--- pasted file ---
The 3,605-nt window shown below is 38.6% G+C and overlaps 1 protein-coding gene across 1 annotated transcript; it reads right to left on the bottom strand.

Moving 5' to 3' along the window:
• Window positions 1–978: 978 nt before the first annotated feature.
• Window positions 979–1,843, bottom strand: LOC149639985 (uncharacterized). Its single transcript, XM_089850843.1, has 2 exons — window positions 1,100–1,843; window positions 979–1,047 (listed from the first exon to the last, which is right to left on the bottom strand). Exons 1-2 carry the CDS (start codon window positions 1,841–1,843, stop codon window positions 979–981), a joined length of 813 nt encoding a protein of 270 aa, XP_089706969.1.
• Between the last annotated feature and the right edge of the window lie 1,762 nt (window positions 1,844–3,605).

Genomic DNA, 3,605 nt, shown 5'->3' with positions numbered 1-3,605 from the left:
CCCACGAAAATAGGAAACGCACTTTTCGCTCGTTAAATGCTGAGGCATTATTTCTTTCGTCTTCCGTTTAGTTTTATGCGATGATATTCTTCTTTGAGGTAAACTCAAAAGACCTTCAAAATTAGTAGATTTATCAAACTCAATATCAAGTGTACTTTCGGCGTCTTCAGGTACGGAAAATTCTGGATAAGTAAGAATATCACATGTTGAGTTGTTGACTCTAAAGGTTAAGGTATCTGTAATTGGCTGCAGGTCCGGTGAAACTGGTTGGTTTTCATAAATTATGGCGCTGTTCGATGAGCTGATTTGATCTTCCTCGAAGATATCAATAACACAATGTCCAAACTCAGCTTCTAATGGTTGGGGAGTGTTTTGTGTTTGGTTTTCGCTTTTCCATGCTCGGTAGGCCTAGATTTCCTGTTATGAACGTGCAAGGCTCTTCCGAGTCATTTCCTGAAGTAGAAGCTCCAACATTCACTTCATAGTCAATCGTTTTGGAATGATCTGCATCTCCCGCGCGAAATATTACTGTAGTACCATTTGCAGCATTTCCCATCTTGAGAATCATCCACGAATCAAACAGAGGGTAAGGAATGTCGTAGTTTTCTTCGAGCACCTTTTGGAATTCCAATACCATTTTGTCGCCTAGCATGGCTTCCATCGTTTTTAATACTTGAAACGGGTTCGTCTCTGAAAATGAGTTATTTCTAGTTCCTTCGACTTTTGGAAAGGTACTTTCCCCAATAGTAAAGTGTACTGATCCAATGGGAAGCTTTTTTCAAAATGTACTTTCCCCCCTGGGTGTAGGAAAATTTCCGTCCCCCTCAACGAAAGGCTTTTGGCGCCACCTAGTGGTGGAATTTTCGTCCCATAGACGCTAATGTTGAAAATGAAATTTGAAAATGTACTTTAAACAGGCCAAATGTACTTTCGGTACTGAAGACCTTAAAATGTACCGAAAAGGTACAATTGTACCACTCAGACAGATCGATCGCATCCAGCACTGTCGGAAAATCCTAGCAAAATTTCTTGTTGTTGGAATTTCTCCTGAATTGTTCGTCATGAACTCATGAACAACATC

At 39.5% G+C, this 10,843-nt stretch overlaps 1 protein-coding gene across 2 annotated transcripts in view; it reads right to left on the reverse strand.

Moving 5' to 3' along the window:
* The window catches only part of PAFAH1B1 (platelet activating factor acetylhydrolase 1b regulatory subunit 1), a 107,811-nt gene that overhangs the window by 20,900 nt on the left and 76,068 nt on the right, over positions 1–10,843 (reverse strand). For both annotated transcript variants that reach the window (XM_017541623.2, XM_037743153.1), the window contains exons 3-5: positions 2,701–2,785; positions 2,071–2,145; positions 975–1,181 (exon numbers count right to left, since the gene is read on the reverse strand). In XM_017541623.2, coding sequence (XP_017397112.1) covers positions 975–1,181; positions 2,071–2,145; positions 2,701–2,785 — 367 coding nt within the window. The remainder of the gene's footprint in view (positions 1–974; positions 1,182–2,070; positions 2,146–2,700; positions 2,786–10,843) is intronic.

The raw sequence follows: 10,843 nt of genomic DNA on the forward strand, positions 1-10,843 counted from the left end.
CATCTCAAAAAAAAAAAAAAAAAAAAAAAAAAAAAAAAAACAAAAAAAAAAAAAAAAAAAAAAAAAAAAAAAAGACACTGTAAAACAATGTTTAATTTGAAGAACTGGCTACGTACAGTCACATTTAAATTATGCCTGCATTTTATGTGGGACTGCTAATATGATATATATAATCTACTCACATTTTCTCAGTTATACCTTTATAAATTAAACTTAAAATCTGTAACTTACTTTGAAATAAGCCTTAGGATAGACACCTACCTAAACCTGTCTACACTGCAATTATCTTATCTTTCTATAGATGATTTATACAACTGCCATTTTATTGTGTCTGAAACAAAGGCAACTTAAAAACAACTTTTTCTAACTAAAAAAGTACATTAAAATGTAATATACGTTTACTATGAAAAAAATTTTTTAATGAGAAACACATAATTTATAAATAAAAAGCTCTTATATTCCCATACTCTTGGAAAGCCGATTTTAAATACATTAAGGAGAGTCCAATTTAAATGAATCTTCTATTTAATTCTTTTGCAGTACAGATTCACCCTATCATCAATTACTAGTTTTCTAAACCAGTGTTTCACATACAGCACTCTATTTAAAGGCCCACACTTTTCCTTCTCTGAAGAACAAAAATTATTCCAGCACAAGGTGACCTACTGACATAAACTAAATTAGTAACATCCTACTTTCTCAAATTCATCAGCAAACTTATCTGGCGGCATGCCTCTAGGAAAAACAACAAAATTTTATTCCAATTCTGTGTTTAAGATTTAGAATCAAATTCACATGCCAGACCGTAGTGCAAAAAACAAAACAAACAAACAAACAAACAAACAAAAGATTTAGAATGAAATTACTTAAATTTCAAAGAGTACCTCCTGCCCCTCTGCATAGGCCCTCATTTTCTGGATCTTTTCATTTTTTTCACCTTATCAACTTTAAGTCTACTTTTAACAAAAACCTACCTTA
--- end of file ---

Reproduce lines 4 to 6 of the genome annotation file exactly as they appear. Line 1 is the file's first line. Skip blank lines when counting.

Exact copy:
• Window positions 979–1,843, bottom strand: LOC149639985 (uncharacterized). Its single transcript, XM_089850843.1, has 2 exons — window positions 1,100–1,843; window positions 979–1,047 (listed from the first exon to the last, which is right to left on the bottom strand). Exons 1-2 carry the CDS (start codon window positions 1,841–1,843, stop codon window positions 979–981), a joined length of 813 nt encoding a protein of 270 aa, XP_089706969.1.
• Between the last annotated feature and the right edge of the window lie 1,762 nt (window positions 1,844–3,605).

Genomic DNA, 3,605 nt, shown 5'->3' with positions numbered 1-3,605 from the left: